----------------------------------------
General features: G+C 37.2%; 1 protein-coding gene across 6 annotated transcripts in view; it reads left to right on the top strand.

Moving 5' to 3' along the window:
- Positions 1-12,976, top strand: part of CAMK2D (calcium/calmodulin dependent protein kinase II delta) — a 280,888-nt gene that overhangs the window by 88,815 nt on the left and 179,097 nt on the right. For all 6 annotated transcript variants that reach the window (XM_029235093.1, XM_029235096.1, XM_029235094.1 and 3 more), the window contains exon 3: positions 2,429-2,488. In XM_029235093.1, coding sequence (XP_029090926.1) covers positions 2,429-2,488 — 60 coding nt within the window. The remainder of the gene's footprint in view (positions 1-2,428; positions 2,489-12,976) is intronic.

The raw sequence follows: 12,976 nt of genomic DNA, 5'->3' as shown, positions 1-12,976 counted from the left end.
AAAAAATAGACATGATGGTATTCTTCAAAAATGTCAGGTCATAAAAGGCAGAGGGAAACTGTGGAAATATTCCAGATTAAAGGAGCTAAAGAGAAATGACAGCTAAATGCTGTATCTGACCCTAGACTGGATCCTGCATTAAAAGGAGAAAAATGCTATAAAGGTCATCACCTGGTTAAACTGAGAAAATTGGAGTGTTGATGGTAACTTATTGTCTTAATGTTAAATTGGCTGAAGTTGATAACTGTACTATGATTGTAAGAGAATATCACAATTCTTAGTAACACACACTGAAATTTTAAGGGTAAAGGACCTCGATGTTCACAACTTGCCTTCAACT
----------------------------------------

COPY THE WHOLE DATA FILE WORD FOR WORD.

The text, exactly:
General features: G+C 37.2%; 1 protein-coding gene across 6 annotated transcripts in view; it reads left to right on the top strand.

Moving 5' to 3' along the window:
- Positions 1-12,976, top strand: part of CAMK2D (calcium/calmodulin dependent protein kinase II delta) — a 280,888-nt gene that overhangs the window by 88,815 nt on the left and 179,097 nt on the right. For all 6 annotated transcript variants that reach the window (XM_029235093.1, XM_029235096.1, XM_029235094.1 and 3 more), the window contains exon 3: positions 2,429-2,488. In XM_029235093.1, coding sequence (XP_029090926.1) covers positions 2,429-2,488 — 60 coding nt within the window. The remainder of the gene's footprint in view (positions 1-2,428; positions 2,489-12,976) is intronic.

The raw sequence follows: 12,976 nt of genomic DNA, 5'->3' as shown, positions 1-12,976 counted from the left end.
AAAAAATAGACATGATGGTATTCTTCAAAAATGTCAGGTCATAAAAGGCAGAGGGAAACTGTGGAAATATTCCAGATTAAAGGAGCTAAAGAGAAATGACAGCTAAATGCTGTATCTGACCCTAGACTGGATCCTGCATTAAAAGGAGAAAAATGCTATAAAGGTCATCACCTGGTTAAACTGAGAAAATTGGAGTGTTGATGGTAACTTATTGTCTTAATGTTAAATTGGCTGAAGTTGATAACTGTACTATGATTGTAAGAGAATATCACAATTCTTAGTAACACACACTGAAATTTTAAGGGTAAAGGACCTCGATGTTCACAACTTGCCTTCAACT